The abuses committed in early June, however, were only the most recent in a series of incidents in which Guinean security forces have fired on unarmed demonstrators. Human Rights Watch interviewed victims and witnesses to a protest in Conakry in February when soldiers fired on demonstrators, resulting in two wounded and one killed, during an earlier nationwide strike to protest increases in basic commodity prices. In November, three protestors in the central Guinean town of Telimélé were reportedly killed after soldiers opened fire on students demanding more teachers. In September, two individuals in the northern town of Kouroussa were reportedly seriously injured after a prefect’s guards opened fire on a crowd protesting government corruption.
“Lethal use of force against protestors has become a recurring problem in Guinea,” said Takirambudde. “The Guinean government must demonstrate that it is serious about protecting the lives of all Guineans by quickly investigating these abuses.”
Accounts from Conakry and Labé:
“On Monday morning, we went to take our national exams. The principal of our high school came and said that they would happen, but he didn’t know when. We were so angry that we decided to march toward the governor’s office. We were chanting ‘we want change’ and ‘we’re fed up with poor governance.’ There were about 50 soldiers in the courtyard of the governor’s office. They started whipping people with belts to chase us out. We ran out of the courtyard, and started to burn tires up the street. Then we all marched to the prison. There were some soldiers in front of the prison. They were firing their rifles in the air, but they saw that it no longer scared us. One soldier aimed and fired at a student and hit him in the stomach. He was in the same class as me. I, along with six others, picked up the body and took it to the hospital. A doctor confirmed that he was dead.” -- High school student, witness to army killing of demonstrators in Labé on June 12.
“The police were dressed in full riot gear with shields and helmets. When they arrived, they leapt out of their cars and immediately started beating anyone they could catch with their clubs. The students stated fleeing. It was total panic. Then some students came back and started throwing rocks. The police responded by firing their rifles straight into the crowd. I don’t know if it was just one policeman firing, or several. The students fled again, and the police chased after clubbing those they could, and kicking those who fell to the ground. I saw four dead.” -- Taxi driver in Conakry, witness to police killings and brutality in Conakry on June 12.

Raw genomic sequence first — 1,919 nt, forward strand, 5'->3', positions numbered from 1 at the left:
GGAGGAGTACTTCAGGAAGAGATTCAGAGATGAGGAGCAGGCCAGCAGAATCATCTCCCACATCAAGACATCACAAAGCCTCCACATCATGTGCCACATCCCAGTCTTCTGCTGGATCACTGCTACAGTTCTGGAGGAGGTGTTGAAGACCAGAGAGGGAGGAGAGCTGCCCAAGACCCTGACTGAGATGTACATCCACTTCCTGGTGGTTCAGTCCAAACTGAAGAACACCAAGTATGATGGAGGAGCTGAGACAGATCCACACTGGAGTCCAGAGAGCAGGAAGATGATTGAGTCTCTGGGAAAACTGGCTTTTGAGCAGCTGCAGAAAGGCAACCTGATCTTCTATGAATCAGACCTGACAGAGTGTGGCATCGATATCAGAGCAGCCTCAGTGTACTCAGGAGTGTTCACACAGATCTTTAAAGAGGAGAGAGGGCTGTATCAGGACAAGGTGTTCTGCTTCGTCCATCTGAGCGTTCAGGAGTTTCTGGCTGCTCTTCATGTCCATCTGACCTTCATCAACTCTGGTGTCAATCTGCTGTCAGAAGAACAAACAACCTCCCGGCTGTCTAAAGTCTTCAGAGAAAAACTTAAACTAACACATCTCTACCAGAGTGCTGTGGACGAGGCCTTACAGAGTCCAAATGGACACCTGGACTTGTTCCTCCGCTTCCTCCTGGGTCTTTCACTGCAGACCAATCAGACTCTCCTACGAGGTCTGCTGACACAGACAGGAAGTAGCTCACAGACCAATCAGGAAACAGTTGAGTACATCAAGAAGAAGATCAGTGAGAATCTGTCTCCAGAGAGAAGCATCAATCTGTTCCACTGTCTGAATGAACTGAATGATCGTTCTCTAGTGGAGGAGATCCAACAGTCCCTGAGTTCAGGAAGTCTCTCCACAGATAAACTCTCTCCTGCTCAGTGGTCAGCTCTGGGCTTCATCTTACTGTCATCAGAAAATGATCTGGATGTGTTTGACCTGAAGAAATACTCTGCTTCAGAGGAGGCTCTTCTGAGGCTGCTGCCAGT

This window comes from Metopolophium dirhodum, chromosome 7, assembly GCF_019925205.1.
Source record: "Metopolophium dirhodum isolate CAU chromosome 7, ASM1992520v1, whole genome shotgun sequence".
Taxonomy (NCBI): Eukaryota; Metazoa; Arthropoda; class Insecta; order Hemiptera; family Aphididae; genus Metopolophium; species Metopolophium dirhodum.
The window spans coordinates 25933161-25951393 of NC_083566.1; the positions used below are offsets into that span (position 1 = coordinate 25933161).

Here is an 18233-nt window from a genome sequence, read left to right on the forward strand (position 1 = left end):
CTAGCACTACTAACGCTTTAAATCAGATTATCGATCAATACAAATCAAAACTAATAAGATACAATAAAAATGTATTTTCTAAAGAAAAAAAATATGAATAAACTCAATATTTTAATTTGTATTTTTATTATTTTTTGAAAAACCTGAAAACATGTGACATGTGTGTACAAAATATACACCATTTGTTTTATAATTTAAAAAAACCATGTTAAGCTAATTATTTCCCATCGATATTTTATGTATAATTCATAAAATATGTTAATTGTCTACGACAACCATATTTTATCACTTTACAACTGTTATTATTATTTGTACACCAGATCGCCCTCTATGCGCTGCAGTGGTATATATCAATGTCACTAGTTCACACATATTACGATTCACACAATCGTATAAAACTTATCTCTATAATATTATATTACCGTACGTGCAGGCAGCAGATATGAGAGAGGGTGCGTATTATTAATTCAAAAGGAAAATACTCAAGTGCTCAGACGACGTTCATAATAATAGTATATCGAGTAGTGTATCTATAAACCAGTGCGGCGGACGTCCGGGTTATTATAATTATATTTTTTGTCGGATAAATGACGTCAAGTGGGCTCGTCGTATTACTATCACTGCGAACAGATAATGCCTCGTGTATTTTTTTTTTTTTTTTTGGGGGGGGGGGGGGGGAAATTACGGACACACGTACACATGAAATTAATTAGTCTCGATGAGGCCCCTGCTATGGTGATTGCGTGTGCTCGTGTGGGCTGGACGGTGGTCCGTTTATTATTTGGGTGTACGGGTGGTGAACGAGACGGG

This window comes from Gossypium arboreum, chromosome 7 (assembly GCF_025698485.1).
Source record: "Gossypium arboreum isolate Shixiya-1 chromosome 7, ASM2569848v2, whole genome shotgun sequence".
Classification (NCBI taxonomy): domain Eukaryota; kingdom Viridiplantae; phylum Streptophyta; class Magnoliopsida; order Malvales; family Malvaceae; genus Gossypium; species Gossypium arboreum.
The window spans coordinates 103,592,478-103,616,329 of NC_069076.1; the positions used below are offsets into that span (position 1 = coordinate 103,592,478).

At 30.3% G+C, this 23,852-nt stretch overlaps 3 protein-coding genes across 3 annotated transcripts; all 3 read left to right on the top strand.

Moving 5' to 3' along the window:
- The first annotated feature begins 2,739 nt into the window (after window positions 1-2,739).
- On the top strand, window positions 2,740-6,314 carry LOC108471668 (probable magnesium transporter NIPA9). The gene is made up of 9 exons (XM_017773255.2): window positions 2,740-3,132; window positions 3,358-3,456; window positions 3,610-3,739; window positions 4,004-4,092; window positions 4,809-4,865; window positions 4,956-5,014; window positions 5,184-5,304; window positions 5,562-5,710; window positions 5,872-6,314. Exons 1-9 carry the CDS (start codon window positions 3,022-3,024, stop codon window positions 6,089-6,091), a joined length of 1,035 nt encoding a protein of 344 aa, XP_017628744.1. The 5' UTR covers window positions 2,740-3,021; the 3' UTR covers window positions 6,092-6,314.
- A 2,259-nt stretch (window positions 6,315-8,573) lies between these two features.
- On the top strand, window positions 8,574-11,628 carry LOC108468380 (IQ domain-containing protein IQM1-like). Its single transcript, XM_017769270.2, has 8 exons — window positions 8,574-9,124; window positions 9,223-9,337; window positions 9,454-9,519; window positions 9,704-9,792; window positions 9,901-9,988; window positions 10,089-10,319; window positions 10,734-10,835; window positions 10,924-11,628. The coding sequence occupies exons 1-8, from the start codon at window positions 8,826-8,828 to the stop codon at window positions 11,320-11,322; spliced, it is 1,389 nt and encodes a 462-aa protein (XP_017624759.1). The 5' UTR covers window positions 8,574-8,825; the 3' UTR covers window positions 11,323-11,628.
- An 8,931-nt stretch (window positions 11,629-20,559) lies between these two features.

“I was preparing lunch for the family when a large group of police officers came into our courtyard. We thought that because we were staying home, we wouldn’t have any problems. I saw them hitting some of my brothers, and I ran into my house. One of the policemen came in to my room. Like the others, he was dressed in black and wearing a bullet-proof vest. He pushed my up against the armoire. With his hand, he ripped my shirt in front. Then he raped me. His gun was pressing on my shoulder. Later, he came back and pressed a knife to my head. I thought he was going to kill me.” -- 19-year-old junior high school student, raped by a policeman in Conakry on June 13.
“I was sitting next to the mosque for evening prayer. I saw a group of kids running by. Two policemen then passed me, but then they turned back when it looked like the kids were out of reach. One of them started to beat me with a club. A group of neighbors came out to help me. The other policeman fired in the air and some of the neighbors fled. The police took me and put me in their truck. One of them punched me in the eye with his fist. Then my aunt came and gave 200,000 Guinean francs [about US$40] to the police and they let me out of the truck. Otherwise, they take you to the police station.” -- 45-year-old electrician, beaten by police in Conakry on June 16.